GPs need longer appointments to offer patients choice of hospitals, warns GPC

Pressure on GPs to deliver rising numbers of complex appointments within 10 minutes leaves little time to discuss referral options, the GPC has warned, as official data showed most patients say they are not offered a choice of hospital during referral.

GPs lack time to offer patients choice
GPs lack time to offer patients choice

Data from the foundation trust watchdog Monitor show that 40% of more than 2,500 patients surveyed this year were offered a choice of hospital or clinic for a first outpatient appointment, compared with 38% of respondents last year.

Around half of patients were aware of their right to choose where to receive treatment, but awareness has declined since last year, from 51% of patients to 47%.

A total of 52% in rural areas were aware, compared with 46% in urban areas. Patients in rural areas were marginally more lkely to be offered a choice, Monitor's survey found.

The data show that 64% of people aged 18 to 25 were not offered a choice. Among patients who were offered a choice, nine out of 10 said they had enough information to do so.

GP referral choice

GPC deputy chairman Dr Richard Vautrey said: 'Encouraging discussion and offering choice is an important part of how services are delivered in general practice. However, while GPs are working hard to deliver a record number of appointments to the public, they are under incredible pressure from rising demand, especially from an ageing population.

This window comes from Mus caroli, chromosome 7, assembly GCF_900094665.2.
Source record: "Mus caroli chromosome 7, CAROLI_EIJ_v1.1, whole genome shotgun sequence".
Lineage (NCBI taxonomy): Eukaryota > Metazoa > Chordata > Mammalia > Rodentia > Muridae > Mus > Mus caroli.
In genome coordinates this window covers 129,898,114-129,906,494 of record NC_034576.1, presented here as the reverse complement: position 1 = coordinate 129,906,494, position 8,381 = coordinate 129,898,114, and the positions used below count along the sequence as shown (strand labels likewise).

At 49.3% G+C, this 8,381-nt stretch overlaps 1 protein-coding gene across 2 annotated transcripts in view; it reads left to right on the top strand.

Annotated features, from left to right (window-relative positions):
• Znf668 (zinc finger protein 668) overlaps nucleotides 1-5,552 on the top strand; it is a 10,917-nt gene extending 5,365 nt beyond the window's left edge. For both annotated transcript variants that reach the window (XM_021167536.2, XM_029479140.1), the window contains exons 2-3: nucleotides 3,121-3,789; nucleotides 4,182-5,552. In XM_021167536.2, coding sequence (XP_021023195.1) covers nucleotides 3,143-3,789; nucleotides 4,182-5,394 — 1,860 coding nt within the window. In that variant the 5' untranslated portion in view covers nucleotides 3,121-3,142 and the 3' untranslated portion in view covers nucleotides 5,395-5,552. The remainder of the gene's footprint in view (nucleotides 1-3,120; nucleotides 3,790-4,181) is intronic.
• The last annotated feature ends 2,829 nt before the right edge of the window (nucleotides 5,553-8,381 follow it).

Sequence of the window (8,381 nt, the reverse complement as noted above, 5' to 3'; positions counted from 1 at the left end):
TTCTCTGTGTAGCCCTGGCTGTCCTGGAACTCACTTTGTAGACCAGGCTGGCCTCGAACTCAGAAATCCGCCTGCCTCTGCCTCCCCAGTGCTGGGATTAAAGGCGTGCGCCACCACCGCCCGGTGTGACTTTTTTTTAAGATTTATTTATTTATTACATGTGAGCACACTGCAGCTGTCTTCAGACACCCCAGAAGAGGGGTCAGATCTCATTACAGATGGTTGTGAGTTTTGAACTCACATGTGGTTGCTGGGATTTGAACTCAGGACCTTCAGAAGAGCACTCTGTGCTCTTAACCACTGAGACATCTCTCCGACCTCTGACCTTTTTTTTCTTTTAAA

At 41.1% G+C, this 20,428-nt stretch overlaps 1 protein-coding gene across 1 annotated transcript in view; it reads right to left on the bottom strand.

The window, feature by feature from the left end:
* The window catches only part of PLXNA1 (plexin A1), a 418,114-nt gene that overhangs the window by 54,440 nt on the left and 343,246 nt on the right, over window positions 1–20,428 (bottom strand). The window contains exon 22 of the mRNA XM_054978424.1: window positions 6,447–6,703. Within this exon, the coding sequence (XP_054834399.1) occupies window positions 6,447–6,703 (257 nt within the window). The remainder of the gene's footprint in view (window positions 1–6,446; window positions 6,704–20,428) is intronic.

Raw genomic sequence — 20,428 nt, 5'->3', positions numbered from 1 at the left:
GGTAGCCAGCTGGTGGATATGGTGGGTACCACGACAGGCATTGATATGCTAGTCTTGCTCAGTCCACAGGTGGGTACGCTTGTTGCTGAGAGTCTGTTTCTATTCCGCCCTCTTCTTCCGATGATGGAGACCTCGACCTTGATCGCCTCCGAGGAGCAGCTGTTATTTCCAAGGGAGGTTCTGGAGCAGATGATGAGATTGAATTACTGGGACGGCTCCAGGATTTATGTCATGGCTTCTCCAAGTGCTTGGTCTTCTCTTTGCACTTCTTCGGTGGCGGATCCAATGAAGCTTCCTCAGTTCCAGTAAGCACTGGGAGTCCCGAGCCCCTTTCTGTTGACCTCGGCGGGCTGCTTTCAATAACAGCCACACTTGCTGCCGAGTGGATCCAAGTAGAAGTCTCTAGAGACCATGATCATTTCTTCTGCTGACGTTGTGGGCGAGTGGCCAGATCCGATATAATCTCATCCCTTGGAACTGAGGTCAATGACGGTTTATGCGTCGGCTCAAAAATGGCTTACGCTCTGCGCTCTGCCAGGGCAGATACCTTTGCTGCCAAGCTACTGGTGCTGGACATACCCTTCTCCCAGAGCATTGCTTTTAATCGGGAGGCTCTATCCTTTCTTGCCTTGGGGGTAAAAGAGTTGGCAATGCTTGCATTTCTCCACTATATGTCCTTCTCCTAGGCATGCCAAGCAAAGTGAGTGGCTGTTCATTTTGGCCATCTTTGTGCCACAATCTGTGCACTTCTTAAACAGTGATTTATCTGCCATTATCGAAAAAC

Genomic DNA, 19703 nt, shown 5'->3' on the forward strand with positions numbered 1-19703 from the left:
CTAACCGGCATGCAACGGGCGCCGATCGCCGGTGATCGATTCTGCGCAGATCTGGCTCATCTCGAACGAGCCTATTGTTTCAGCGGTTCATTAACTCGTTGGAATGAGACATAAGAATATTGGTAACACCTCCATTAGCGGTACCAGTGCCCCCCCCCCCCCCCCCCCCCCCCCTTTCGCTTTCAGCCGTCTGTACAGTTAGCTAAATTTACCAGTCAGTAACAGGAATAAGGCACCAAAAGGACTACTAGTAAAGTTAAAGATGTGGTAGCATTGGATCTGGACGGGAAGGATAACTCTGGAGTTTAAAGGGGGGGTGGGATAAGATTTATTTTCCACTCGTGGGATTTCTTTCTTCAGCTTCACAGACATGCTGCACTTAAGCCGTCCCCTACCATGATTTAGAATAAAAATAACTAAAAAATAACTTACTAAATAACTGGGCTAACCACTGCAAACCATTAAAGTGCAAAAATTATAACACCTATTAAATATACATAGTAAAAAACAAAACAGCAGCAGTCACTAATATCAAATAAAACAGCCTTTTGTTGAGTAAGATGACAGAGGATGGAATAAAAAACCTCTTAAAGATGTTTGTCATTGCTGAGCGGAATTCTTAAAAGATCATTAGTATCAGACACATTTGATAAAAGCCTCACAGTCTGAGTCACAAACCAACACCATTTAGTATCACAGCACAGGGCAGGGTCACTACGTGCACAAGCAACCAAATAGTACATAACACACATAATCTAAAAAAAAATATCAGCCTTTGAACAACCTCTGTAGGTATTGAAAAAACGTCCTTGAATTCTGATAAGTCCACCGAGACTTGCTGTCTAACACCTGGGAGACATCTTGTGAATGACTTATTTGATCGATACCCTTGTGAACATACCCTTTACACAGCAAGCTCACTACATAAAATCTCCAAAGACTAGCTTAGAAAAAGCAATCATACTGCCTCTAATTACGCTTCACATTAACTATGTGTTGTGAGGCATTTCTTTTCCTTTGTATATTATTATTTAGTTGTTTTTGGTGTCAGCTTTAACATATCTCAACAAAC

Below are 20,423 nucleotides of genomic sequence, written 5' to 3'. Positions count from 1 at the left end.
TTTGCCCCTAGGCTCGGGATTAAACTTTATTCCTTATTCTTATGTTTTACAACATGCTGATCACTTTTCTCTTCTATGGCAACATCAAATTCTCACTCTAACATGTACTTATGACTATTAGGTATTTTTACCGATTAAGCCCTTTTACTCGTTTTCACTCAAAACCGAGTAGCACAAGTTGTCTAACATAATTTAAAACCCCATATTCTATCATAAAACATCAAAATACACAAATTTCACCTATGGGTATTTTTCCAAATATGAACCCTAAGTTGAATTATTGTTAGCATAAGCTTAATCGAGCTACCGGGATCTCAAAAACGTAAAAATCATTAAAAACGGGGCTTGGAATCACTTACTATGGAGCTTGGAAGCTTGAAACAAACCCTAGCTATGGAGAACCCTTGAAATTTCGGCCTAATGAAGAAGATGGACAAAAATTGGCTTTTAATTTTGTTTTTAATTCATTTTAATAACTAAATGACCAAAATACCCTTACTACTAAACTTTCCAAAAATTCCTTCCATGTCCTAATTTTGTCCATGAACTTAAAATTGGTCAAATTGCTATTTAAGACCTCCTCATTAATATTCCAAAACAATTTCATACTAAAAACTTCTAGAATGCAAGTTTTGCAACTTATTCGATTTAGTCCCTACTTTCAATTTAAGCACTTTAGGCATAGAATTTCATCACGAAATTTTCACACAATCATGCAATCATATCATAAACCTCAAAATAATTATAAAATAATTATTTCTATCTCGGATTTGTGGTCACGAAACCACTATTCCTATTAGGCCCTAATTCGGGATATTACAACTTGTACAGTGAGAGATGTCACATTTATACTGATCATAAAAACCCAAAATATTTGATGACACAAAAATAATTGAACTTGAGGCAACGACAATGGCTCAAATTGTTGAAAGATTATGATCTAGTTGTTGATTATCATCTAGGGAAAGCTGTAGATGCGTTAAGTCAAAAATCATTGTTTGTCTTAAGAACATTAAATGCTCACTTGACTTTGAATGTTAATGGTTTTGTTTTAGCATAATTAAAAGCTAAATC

'Many of these cases are complex as older patients often have several conditions that leave limited time for discussion about referrals, not least as many patients still prefer to go to their local hospital. Some CCGs are also restricting GP referrals to cut costs which further constrains the options available for both GPs and the public.

'To really open up choice we need longer consultations. A recent BMA survey of 15,560 GPs, found that only one in ten felt that current appointments were long enough. We also need a properly funded and supported GP service that gives doctors the capacity and ability to meaningfully ensure patients get a say over their treatment options.'

Catherine Davies, executive director of co-operation and competition at Monitor, said: 'We think it’s only right that patients are in the driving seat when it comes to making decisions that affect their health, and this shows us that GPs are continuing to have helpful conversations with patients and offering more choice. But there is still more the NHS can do to make sure patients are aware of their legal right to choose and are able to make a choice.'

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